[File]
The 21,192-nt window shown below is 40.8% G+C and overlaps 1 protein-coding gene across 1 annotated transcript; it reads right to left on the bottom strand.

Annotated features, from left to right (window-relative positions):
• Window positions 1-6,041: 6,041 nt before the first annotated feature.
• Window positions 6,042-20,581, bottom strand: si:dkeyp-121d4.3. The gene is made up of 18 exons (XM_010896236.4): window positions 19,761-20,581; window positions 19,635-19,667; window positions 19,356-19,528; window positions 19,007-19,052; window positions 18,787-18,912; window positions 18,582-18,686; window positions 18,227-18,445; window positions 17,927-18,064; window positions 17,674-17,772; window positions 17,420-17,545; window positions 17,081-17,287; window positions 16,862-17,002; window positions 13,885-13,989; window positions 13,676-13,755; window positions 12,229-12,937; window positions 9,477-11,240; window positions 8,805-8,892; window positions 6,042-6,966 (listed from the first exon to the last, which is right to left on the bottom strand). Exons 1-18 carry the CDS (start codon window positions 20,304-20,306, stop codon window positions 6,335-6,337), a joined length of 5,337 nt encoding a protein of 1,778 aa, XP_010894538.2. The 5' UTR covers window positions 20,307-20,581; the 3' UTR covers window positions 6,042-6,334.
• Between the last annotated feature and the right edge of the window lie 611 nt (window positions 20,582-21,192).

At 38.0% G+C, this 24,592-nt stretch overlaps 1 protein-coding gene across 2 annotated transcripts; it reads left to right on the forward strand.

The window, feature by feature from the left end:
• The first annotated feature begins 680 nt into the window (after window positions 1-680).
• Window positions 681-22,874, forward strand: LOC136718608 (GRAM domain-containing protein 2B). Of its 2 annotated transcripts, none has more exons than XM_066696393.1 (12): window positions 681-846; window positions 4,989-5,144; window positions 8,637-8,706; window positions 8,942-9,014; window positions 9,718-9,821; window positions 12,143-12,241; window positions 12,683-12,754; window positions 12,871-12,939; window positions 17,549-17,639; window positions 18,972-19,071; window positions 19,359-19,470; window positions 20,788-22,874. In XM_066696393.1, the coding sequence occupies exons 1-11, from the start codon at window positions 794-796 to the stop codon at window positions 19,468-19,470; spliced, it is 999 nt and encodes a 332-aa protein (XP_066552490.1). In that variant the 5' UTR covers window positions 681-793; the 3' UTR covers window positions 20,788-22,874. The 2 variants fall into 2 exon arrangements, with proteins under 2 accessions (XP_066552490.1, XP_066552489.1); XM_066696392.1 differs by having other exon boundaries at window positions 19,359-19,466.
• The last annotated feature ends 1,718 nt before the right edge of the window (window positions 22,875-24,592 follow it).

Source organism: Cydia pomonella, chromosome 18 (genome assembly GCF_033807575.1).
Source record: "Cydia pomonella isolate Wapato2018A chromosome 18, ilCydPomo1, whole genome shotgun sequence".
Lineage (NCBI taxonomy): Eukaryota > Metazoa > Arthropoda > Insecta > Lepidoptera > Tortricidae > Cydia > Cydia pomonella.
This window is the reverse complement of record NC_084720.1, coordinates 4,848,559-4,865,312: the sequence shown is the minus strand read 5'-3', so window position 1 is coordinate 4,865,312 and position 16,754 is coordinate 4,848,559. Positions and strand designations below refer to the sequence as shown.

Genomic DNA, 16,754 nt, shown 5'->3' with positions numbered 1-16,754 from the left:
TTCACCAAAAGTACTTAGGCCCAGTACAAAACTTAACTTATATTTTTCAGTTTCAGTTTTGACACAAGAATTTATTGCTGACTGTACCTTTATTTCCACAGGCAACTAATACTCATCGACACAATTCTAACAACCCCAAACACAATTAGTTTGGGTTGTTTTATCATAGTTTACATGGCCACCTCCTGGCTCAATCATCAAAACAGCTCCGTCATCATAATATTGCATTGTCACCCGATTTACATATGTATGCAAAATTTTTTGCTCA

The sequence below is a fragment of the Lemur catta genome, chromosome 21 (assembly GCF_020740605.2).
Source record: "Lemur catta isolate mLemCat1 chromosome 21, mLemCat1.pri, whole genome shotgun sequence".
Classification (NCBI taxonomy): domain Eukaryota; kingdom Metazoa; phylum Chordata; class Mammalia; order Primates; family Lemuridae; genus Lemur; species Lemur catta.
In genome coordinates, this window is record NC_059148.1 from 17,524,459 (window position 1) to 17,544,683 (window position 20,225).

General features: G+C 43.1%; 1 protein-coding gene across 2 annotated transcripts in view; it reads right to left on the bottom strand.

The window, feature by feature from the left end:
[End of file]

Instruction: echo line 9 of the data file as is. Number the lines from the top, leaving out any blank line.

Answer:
• Window positions 681-22,874, forward strand: LOC136718608 (GRAM domain-containing protein 2B). Of its 2 annotated transcripts, none has more exons than XM_066696393.1 (12): window positions 681-846; window positions 4,989-5,144; window positions 8,637-8,706; window positions 8,942-9,014; window positions 9,718-9,821; window positions 12,143-12,241; window positions 12,683-12,754; window positions 12,871-12,939; window positions 17,549-17,639; window positions 18,972-19,071; window positions 19,359-19,470; window positions 20,788-22,874. In XM_066696393.1, the coding sequence occupies exons 1-11, from the start codon at window positions 794-796 to the stop codon at window positions 19,468-19,470; spliced, it is 999 nt and encodes a 332-aa protein (XP_066552490.1). In that variant the 5' UTR covers window positions 681-793; the 3' UTR covers window positions 20,788-22,874. The 2 variants fall into 2 exon arrangements, with proteins under 2 accessions (XP_066552490.1, XP_066552489.1); XM_066696392.1 differs by having other exon boundaries at window positions 19,359-19,466.